2022 Peugeot e-Rifter review | Mazic News

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The van-based electric people carrier proves that there’s still room for simple, family-friendly alternatives to SUVs

MPVs as we know them are essentially dead.

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The segment has dwindled to virtually nothing since its heyday in the mid-’90s, when every brand had at least one boxy and highly adaptable people mover.

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Now buyers looking for the space, flexibility and practicality of traditional MPVs have to turn to small van-based vehicles. Models like the Ford Tourneo Connect, Citroen e-Berlingo and Peugeot e-Rifter.

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This shift has affected the practicality of the e-Rifter. You used to be able to have a diesel version that would go in excess of 600 miles on one tank, now the battery powered version boasts a claimed range of 172 miles. In warm weather we saw roughly what the trip computer showed, but in the dead of winter I would expect them to drop.

To be fair to Peugeot, 160-170 miles is still good enough for many people’s average consumption – I could cover my regular weekly trips with no more than a single overnight charge. But any plans for longer trips to visit friends or go on holiday with family require a lot more planning, stopovers and dealing with the UK’s patchy public charging infrastructure. At least the e-Rifter has a charging power of 100kW, which adds 80% capacity in 30 minutes.

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As with any car, individual circumstances will determine how suitable it is for the driver, but the e-Rifter’s relatively short real-world range feels like a limiting factor in an otherwise fantastically practical and family-friendly vehicle.

Its looks almost screams plain but practical. The e-Rifter’s upright, boxy design doesn’t offer much cosmetic embellishment. Some trim on the wheel arches and roof rails strive to make it look less van-like, but the shape is unmistakably van-esque and touches like the sliding doors don’t help with that image.

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While the sliding doors emphasize the e-Rifter’s commercial roots, they’re also wonderfully practical. They create a wide and easily accessible space for those using the second row of seats and reduce the likelihood of parking prangs when the doors are opened wide. The full-depth tailgate takes up quite a bit of room to open, but it also offers huge, uninterrupted cargo space, whether you’re packing for a family vacation or inviting in your lifestyle accessories of choice.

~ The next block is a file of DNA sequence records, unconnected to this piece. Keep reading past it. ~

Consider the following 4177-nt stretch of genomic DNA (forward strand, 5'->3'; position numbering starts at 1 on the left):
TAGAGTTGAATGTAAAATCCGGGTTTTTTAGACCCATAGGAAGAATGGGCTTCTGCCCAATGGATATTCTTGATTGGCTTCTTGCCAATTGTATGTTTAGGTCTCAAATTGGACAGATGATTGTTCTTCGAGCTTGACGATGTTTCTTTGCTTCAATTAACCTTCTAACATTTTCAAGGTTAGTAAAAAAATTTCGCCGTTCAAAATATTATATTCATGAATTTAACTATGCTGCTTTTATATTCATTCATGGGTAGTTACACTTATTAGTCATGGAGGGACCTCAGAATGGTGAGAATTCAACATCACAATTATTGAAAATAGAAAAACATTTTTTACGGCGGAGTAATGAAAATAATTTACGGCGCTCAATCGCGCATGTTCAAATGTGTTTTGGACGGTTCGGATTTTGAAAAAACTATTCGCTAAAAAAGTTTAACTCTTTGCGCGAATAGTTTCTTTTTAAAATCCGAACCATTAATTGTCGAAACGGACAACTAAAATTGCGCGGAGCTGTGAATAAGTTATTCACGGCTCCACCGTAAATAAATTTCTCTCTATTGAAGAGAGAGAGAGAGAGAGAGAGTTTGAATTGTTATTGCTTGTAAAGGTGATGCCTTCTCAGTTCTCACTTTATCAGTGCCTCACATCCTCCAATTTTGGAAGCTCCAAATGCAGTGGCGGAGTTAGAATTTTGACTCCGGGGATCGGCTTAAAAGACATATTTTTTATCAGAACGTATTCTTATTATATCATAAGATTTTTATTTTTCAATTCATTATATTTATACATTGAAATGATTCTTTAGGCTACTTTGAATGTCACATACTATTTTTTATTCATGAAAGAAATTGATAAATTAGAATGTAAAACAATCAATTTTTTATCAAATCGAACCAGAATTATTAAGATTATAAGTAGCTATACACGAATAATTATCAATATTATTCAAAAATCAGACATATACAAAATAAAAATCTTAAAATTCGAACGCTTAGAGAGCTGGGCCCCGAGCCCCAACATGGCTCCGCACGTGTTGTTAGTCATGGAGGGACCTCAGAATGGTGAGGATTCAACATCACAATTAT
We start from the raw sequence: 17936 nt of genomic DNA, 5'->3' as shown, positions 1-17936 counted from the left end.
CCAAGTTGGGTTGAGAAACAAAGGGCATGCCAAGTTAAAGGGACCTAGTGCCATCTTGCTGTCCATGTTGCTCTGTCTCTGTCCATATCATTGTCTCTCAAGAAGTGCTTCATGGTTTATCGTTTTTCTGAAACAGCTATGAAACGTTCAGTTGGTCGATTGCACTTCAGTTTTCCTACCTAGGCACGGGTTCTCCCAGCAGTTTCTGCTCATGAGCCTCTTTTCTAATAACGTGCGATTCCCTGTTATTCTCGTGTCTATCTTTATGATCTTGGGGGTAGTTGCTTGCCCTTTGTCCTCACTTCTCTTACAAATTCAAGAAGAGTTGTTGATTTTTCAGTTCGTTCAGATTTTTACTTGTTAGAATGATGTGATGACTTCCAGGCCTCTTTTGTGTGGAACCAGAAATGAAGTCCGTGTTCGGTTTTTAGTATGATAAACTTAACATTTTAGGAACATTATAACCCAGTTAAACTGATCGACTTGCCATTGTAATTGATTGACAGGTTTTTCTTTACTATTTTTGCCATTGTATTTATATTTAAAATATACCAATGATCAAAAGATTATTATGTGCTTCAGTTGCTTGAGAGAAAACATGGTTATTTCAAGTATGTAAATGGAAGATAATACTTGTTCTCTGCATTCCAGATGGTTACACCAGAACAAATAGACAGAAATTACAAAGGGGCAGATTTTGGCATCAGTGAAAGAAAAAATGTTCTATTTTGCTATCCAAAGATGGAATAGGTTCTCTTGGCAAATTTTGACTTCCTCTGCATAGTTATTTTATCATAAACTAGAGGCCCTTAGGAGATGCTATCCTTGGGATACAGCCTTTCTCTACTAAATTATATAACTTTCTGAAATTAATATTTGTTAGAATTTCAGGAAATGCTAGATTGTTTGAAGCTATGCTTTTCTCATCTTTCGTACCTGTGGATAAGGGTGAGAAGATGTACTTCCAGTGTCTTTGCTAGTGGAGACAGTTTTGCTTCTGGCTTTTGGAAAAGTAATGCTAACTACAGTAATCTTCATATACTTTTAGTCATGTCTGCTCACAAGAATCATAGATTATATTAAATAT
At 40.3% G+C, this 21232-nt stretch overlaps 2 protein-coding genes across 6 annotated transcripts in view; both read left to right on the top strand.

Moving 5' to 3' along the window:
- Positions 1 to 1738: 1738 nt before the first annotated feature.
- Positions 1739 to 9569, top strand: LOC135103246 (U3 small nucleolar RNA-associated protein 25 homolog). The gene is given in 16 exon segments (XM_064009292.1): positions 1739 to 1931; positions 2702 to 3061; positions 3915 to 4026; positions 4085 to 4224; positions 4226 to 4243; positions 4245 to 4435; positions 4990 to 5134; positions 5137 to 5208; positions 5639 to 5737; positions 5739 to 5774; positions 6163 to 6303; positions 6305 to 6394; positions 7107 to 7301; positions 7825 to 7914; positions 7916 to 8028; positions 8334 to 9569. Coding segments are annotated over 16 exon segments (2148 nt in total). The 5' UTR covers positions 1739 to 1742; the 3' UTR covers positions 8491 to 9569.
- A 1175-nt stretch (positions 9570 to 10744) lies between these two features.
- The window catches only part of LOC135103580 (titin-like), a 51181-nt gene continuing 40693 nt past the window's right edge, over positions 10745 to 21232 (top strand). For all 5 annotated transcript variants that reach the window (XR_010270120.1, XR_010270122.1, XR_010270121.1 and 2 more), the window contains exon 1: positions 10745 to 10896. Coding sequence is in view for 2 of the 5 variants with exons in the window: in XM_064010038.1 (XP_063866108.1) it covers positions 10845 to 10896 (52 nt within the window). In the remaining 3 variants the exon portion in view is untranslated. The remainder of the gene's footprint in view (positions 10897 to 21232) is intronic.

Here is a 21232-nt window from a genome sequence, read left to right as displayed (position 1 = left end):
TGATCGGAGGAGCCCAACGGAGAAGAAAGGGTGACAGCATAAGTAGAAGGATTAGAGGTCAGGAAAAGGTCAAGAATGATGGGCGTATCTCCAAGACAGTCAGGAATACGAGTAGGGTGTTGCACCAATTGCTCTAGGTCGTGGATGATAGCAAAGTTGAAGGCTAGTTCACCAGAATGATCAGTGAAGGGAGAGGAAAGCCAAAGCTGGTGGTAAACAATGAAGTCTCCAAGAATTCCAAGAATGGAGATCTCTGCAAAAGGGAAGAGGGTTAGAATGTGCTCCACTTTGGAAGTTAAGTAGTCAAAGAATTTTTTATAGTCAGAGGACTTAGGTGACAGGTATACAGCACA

In the standard five-seater, the trunk swallows a whopping 775 liters of luggage. Fold the rear seats down and you have a fully flat 1,414-litre load floor to the window line and you can even fold the front passenger seat flat to accommodate extra-long items.

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The long-wheelbase version offers 1,050 liters of boot space and two additional seats that fold flat into the floor when not in use, making the e-Rifter one of the few electric seven-seaters on the market.

In both configurations, the second row of seats has three really large seats that can accommodate adults. In the entry-level Allure Premium trim, however, the bench splits 40/60, and if you want three individual seats you’ll have to step up to the GT trim.

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Regardless of the trim level, the e-Rifter offers plenty of legroom and shoulderroom for all, and a ridiculous amount of headroom. There’s even high-level storage above the front seats to complement the deep door pockets, and a huge center console that will swallow an entire family’s groceries, drinks and gadgets. Tray tables on the back of the front seats add to the usability of this practical people mover.

The Allure Premium trim sits at the lower end of the range with a list price of £31,145, which should qualify it for the now-defunct plug-in car grant. As such, the climate control is manual rather than automatic, and while the headlights are automatic, they’re not full-LED units. It also has, bizarrely for an electric vehicle, a turnkey ignition rather than a keyless start button. Still, it packs all the basics, from all-round power windows to a reversing camera, an 8-inch infotainment system with (much-needed) smartphone mirroring, and even has a 10-inch digital instrument display.

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Upgrading to GT trim offers more creature comforts, but pushes the price past the grant threshold and weakens the appeal of the great value e-Rifter.

In a world crazy about big-outside-small-inside SUVs, the e-Rifter is refreshingly practical. It offers the kind of flexible, roomy and user-friendly format that many families still want (just look at the rising values ​​of used MPVs) and offers remarkable value in the basic configuration. If you can get by with its relatively limited range, it’s a winning formula.

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Peugeot e-Rifter Allure Premium

Price: £31.14; Engine: Single electric motor; Battery: 50kWh; Perfomance: 134 hp; Torque: 162 pounds foot; Transmission: single-speed automatic, front-wheel drive; Top speed: 83 miles per hour; 0-100km/h: 11.2 seconds; WLTP range: 172 miles; Consumption: 3 miles/kWh; Load: Up to 100kW

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